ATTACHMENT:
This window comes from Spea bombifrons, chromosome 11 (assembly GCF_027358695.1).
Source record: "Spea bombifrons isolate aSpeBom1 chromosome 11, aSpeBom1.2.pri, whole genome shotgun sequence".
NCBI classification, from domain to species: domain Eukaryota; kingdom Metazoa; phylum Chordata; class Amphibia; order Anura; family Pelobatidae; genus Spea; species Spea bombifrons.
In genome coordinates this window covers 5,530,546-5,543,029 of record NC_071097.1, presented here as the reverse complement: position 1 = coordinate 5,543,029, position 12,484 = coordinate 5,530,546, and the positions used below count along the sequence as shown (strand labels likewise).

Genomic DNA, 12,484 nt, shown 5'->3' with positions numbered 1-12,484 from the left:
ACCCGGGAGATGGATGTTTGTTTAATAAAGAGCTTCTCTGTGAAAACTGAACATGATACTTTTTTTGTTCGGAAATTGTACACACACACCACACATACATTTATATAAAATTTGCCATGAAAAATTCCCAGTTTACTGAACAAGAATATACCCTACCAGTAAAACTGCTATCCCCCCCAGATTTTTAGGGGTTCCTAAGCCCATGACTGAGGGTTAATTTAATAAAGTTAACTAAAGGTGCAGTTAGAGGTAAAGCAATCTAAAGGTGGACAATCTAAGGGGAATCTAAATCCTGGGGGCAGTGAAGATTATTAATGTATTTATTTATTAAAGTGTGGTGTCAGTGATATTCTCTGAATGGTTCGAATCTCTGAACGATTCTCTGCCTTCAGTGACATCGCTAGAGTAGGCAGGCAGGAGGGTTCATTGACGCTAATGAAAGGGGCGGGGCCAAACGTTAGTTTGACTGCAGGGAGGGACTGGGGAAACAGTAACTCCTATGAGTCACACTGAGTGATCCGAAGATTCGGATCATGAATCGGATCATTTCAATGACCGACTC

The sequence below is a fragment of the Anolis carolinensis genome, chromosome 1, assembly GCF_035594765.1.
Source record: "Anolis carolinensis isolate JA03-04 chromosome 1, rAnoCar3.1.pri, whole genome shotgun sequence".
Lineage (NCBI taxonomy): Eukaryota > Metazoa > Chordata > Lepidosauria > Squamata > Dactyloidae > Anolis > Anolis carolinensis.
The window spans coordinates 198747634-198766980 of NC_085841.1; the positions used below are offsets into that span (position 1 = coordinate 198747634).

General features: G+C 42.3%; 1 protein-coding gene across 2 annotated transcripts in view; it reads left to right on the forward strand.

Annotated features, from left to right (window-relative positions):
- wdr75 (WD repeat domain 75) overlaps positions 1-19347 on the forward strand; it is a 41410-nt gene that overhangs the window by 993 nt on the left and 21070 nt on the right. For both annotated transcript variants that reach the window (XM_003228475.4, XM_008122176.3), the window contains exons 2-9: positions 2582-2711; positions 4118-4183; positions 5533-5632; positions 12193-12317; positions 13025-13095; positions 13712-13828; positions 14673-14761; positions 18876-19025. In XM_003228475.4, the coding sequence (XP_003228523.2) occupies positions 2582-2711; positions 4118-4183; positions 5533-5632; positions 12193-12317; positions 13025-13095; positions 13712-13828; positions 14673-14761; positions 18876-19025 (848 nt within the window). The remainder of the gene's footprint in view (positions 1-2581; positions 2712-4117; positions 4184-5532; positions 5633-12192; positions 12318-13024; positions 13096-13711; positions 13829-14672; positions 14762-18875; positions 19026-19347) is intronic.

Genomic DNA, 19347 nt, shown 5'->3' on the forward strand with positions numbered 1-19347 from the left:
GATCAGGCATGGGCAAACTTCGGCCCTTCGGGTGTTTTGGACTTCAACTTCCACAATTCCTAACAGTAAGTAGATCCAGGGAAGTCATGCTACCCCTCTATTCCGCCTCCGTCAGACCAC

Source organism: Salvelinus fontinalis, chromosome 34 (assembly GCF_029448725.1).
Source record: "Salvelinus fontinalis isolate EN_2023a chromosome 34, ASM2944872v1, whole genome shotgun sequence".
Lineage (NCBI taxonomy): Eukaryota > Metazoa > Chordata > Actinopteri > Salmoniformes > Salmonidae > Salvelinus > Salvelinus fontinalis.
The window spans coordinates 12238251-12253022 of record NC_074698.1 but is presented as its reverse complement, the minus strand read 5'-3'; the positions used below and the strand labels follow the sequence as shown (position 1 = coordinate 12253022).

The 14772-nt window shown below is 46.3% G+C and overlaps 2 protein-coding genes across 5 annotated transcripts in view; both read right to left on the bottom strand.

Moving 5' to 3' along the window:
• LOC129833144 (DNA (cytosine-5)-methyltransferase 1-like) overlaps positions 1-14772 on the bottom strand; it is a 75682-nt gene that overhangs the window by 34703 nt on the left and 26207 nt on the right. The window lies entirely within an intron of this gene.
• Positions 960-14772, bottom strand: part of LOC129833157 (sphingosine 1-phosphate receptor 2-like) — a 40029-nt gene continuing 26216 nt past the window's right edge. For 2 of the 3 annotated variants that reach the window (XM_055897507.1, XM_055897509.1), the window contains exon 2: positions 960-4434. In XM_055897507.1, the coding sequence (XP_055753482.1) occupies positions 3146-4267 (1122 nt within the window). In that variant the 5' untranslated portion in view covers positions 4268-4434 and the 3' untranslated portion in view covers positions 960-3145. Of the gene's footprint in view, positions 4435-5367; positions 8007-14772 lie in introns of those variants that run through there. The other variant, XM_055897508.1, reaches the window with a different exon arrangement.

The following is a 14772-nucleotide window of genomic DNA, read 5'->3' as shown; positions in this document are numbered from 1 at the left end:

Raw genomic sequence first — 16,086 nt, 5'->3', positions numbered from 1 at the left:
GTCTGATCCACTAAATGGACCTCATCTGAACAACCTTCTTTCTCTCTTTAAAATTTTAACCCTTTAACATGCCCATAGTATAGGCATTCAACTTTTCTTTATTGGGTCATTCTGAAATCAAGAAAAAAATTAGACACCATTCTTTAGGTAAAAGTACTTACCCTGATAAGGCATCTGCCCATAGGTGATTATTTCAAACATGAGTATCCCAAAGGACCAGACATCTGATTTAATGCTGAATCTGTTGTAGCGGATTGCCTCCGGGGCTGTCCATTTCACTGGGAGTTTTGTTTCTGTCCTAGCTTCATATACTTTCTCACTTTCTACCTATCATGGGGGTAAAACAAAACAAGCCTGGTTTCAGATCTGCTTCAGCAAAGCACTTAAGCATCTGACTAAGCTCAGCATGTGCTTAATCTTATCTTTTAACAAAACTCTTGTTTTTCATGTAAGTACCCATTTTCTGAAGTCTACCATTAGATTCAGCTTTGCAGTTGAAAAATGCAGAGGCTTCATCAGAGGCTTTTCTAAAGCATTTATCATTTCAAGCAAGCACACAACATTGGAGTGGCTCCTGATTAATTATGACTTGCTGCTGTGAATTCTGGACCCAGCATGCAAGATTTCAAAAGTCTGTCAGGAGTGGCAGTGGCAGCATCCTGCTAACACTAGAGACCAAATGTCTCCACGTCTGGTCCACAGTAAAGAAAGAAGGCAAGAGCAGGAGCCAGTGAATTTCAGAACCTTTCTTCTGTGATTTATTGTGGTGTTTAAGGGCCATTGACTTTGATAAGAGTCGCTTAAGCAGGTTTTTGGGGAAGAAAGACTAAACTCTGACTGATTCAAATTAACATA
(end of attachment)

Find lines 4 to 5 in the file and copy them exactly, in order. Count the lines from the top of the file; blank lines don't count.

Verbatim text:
In genome coordinates this window covers 5,530,546-5,543,029 of record NC_071097.1, presented here as the reverse complement: position 1 = coordinate 5,543,029, position 12,484 = coordinate 5,530,546, and the positions used below count along the sequence as shown (strand labels likewise).

Genomic DNA, 12,484 nt, shown 5'->3' with positions numbered 1-12,484 from the left: